We spent a week at the end of November/start of December at Club Med, Bali.
I’ve already talked about our vacation in terms of the all-inclusive resort experience here. I’m going to try to avoid doing a retread of those topics.
There were many things I enjoyed about Club Med Bali. There was only one I really hated, and I want to get that out of the way first. The rooms are not what I expect for this level of property. They are showing their age–the mattresses and furniture are worn, the handles on many cabinets were loose, the in room safe used an actual key instead of electronic coding, the rooms use physical keys that say the resort name and room number on them, the windows don’t stay closed very well, the air con is weak, and there were issues with ants.
That said, while we were there, I could see that they have begun fairly thorough renovations. In the rooms I could see, they had stripped it down to the cement and were completely redoing the rooms floor to ceiling.
I have no idea how long these will take or what complaints the renovation will fix. They had begun the first of the 5 hotel buildings, and one would assume they’ll work down the line. Work seemed to go on at all hours, although I couldn’t hear it from the building we were in. I just noticed that when we walked by at night, they had lights on and were continuing to work.
You may want to check on the status of the renovations before making reservations.
Something I doubt the renovation will fix is that there are 3 steps to get into each room, and there are no elevators except to reach the dining room by the family pool. If you have a family member with mobility issues, this may be something to explore more in depth.
Of all of the things I enjoyed, the Kids Club got top marks from me and the girls. Although they only went two (three?) times over the course of the week, all the kids club staff knew their names (and so did much of the wider staff). The girls played games in the pool/on land, were fed, and did age appropriate activities. Elanor did archery and the trapeze among others. Both girls were fed (and from what I heard, were allowed to eat together and play together whenever the 2-4 and 4-6 age groups were combined).
I felt comfortable dropping them off and picking them up without any concerns.
The only complaint was that they never seemed to have schedules in English for Elanor’s age group, which seemed odd, as all it required to fix that problem was a photocopier and five minutes. Luckily I speak French, so I was able to take the French schedule and translate it for Ravi.
Kids club for those 4+ is free. Under 4 is an additional surcharge.
Through the kids club, the girls were also in a show one night. We had the option of letting them do another show on one of the other nights and elected not to. The girls had a great time doing the circus show (Wednesday night, if I recall). They still like to play “Lions and Tigers” (the emcee played a lion tamer and told the kids to do things like “Lions and Tigers watch tv” and they would all pose).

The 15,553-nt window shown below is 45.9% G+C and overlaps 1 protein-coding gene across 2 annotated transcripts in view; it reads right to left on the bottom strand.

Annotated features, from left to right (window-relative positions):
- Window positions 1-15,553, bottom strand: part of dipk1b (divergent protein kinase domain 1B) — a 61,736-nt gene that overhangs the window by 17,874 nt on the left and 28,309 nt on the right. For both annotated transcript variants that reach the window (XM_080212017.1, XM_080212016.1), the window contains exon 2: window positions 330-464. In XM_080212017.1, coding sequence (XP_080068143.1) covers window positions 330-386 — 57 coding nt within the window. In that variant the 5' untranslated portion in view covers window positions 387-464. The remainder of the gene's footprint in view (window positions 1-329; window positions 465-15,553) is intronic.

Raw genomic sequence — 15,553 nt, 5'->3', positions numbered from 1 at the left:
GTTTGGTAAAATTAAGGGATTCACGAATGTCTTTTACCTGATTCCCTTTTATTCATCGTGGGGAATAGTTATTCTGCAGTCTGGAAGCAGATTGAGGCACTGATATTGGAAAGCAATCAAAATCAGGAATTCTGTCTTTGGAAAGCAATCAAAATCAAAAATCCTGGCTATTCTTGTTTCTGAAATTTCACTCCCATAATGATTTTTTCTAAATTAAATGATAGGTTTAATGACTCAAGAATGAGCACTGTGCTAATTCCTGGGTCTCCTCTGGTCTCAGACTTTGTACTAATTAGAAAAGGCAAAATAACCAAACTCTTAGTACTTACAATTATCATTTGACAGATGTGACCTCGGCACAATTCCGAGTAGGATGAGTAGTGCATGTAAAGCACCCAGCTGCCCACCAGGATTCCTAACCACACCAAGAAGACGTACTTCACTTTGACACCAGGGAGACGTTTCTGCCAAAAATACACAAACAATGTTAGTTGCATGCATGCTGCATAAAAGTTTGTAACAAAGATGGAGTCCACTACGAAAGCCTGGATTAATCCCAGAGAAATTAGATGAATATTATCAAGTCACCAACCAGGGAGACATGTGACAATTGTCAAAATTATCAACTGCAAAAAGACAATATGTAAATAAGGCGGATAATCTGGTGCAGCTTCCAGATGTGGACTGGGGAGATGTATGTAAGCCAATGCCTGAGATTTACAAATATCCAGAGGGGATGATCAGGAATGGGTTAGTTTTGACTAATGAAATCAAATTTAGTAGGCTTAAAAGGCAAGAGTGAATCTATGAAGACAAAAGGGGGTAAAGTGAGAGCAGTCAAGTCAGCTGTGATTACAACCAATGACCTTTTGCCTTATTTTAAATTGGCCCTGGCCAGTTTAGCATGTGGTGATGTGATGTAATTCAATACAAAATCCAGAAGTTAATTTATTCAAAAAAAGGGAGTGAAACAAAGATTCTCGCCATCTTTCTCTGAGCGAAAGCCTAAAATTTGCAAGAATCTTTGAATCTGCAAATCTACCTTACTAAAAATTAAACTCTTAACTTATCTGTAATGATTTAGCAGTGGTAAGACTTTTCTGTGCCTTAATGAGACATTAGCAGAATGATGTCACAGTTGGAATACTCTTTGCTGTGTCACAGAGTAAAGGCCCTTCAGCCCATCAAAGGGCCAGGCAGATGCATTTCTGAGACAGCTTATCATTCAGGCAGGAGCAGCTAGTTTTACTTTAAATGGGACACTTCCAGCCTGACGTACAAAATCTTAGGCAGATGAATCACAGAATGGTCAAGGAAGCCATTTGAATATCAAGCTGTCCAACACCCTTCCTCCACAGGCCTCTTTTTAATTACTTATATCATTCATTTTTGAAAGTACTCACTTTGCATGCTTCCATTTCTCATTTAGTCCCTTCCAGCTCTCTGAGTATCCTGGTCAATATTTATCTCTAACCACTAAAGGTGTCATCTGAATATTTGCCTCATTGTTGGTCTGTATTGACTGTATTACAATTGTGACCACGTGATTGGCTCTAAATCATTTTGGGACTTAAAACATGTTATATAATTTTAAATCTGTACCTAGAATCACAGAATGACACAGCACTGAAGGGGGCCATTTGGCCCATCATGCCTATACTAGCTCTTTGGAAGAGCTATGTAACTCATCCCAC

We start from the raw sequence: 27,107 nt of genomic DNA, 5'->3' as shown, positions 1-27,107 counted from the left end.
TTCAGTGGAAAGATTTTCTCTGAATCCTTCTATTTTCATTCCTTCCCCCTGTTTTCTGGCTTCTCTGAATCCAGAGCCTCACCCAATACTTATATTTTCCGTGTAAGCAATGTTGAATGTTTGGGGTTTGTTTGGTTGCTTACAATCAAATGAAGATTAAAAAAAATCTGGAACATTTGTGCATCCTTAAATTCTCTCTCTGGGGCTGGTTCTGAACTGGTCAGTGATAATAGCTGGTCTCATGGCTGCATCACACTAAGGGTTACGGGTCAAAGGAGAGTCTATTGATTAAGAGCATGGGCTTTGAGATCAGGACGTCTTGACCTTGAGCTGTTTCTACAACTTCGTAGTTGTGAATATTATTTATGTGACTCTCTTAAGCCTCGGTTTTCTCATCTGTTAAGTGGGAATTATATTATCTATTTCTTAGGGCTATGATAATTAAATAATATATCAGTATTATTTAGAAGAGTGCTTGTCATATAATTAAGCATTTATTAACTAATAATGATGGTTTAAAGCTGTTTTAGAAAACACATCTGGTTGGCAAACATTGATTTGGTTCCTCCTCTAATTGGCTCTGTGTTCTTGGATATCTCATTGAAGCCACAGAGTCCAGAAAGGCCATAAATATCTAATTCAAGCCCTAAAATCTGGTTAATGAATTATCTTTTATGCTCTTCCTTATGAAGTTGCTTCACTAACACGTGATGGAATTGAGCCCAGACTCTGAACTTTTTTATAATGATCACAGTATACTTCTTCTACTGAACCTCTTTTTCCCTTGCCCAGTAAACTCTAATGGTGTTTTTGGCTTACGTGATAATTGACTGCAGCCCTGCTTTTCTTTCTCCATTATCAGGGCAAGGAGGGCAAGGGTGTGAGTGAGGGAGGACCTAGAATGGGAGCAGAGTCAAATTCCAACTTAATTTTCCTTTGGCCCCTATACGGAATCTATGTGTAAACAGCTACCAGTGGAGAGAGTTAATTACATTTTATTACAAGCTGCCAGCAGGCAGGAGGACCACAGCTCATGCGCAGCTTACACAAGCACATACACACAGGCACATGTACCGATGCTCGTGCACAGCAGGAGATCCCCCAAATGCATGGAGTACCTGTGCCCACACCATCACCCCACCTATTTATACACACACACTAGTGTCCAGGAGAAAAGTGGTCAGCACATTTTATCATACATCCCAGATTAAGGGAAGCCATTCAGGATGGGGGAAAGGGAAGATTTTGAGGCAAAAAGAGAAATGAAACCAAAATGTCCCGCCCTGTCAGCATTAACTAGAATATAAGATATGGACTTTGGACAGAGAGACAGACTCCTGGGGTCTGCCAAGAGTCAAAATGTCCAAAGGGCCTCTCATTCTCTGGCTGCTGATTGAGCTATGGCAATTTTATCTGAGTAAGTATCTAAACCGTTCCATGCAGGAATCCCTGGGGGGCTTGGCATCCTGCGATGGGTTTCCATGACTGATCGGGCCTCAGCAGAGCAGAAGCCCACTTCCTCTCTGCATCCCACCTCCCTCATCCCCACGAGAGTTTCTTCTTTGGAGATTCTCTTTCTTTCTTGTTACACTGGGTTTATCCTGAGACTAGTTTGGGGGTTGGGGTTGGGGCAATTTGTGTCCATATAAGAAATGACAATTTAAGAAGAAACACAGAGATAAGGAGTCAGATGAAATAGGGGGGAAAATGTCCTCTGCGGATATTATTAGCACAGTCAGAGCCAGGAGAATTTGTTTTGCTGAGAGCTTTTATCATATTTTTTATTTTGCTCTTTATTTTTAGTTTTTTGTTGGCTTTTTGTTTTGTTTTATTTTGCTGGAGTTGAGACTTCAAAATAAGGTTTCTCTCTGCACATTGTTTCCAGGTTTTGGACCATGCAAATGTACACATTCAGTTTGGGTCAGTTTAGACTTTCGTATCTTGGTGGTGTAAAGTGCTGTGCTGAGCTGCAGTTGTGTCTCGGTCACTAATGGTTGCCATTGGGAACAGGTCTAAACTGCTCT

“My goals are not to drop her and not to embarrass her, in that order.”
Don’t let him fool you, it went well!
While the beachfront is “public,” it’s only shared with other resorts. There were a few touts, but nothing on the scale of what we experienced at Patong Beach in Phuket, Thailand. As you can see in the back, there’s a breakfront set up so that the waves don’t hit the beach with much force.
We spent most of our time at the resort by the family pool. There is a shallow side of roughly .5 meters and a deeper side of around a meter, separated by a gate. The kids never wanted to leave the pool. Luckily, if you’re lucky, you can grab some poolside drink service. (If not, the bar is nearby).
The activities were well organized. Things were kept as simple as possible so that beginners could feel success at archery, safe while snorkeling, and so forth. The tennis courts looked well maintained. My mother in law reported that the spa was nice. I was able to take Ellie kayaking for the first time, which was a great bonding exercise.
Throughout your stay, there are staff photographers on hand, snapping away. There is a photo centre by the gift shop where you can go through their daily photos, create a folder, and burn a cd of images you want to take home. (The picture of E as a “tiger” in leopard print is the resort photographer’s. All others are mine). This does mean you can leave the camera in the room if you like, and if like me you’re the family photographer, you’ll actually show up in some pictures.
I liked Club Med Bali (as much as I’m going to like an inclusive resort). I think I’d like it much better after the renovation.
In the end, though, I would be happier just going back to Bali and staying at a regular hotel, though.